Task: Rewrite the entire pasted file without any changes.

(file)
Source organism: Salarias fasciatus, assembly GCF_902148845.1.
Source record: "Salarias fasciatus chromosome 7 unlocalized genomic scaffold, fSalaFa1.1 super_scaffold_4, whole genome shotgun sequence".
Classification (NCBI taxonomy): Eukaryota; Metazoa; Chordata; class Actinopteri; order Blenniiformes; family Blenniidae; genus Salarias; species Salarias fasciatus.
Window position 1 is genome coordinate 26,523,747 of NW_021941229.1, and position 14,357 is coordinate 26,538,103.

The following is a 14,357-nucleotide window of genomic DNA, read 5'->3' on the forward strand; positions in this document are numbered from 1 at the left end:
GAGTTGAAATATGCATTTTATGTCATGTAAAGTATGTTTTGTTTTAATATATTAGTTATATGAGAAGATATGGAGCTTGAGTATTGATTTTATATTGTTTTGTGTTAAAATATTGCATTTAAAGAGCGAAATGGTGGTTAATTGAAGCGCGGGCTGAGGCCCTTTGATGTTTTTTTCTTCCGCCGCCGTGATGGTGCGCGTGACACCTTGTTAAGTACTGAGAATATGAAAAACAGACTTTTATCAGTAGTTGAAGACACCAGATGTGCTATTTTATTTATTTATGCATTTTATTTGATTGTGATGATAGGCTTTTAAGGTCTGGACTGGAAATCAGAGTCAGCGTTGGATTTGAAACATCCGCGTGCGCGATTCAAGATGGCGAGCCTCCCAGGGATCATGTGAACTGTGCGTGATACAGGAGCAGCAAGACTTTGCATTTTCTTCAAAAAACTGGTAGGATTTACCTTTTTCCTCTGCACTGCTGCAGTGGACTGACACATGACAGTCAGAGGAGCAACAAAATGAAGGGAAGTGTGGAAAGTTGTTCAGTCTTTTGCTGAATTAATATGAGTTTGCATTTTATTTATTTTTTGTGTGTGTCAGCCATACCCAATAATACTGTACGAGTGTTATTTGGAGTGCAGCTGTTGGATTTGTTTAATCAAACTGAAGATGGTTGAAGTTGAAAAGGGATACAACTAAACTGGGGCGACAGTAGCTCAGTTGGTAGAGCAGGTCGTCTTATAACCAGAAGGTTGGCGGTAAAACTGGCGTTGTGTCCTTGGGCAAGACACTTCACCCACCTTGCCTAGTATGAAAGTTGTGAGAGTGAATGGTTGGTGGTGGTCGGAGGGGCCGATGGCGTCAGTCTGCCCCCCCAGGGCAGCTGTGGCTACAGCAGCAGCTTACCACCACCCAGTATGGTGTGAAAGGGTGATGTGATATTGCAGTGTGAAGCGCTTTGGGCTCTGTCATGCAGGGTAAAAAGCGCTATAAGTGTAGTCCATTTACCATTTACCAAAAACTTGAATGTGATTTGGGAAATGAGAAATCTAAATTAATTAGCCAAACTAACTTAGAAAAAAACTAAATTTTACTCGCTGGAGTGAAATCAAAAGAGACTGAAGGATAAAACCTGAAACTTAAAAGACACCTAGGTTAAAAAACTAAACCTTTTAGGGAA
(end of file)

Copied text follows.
Source organism: Salarias fasciatus, assembly GCF_902148845.1.
Source record: "Salarias fasciatus chromosome 7 unlocalized genomic scaffold, fSalaFa1.1 super_scaffold_4, whole genome shotgun sequence".
Classification (NCBI taxonomy): Eukaryota; Metazoa; Chordata; class Actinopteri; order Blenniiformes; family Blenniidae; genus Salarias; species Salarias fasciatus.
Window position 1 is genome coordinate 26,523,747 of NW_021941229.1, and position 14,357 is coordinate 26,538,103.

The following is a 14,357-nucleotide window of genomic DNA, read 5'->3' on the forward strand; positions in this document are numbered from 1 at the left end:
GAGTTGAAATATGCATTTTATGTCATGTAAAGTATGTTTTGTTTTAATATATTAGTTATATGAGAAGATATGGAGCTTGAGTATTGATTTTATATTGTTTTGTGTTAAAATATTGCATTTAAAGAGCGAAATGGTGGTTAATTGAAGCGCGGGCTGAGGCCCTTTGATGTTTTTTTCTTCCGCCGCCGTGATGGTGCGCGTGACACCTTGTTAAGTACTGAGAATATGAAAAACAGACTTTTATCAGTAGTTGAAGACACCAGATGTGCTATTTTATTTATTTATGCATTTTATTTGATTGTGATGATAGGCTTTTAAGGTCTGGACTGGAAATCAGAGTCAGCGTTGGATTTGAAACATCCGCGTGCGCGATTCAAGATGGCGAGCCTCCCAGGGATCATGTGAACTGTGCGTGATACAGGAGCAGCAAGACTTTGCATTTTCTTCAAAAAACTGGTAGGATTTACCTTTTTCCTCTGCACTGCTGCAGTGGACTGACACATGACAGTCAGAGGAGCAACAAAATGAAGGGAAGTGTGGAAAGTTGTTCAGTCTTTTGCTGAATTAATATGAGTTTGCATTTTATTTATTTTTTGTGTGTGTCAGCCATACCCAATAATACTGTACGAGTGTTATTTGGAGTGCAGCTGTTGGATTTGTTTAATCAAACTGAAGATGGTTGAAGTTGAAAAGGGATACAACTAAACTGGGGCGACAGTAGCTCAGTTGGTAGAGCAGGTCGTCTTATAACCAGAAGGTTGGCGGTAAAACTGGCGTTGTGTCCTTGGGCAAGACACTTCACCCACCTTGCCTAGTATGAAAGTTGTGAGAGTGAATGGTTGGTGGTGGTCGGAGGGGCCGATGGCGTCAGTCTGCCCCCCCAGGGCAGCTGTGGCTACAGCAGCAGCTTACCACCACCCAGTATGGTGTGAAAGGGTGATGTGATATTGCAGTGTGAAGCGCTTTGGGCTCTGTCATGCAGGGTAAAAAGCGCTATAAGTGTAGTCCATTTACCATTTACCAAAAACTTGAATGTGATTTGGGAAATGAGAAATCTAAATTAATTAGCCAAACTAACTTAGAAAAAAACTAAATTTTACTCGCTGGAGTGAAATCAAAAGAGACTGAAGGATAAAACCTGAAACTTAAAAGACACCTAGGTTAAAAAACTAAACCTTTTAGGGAA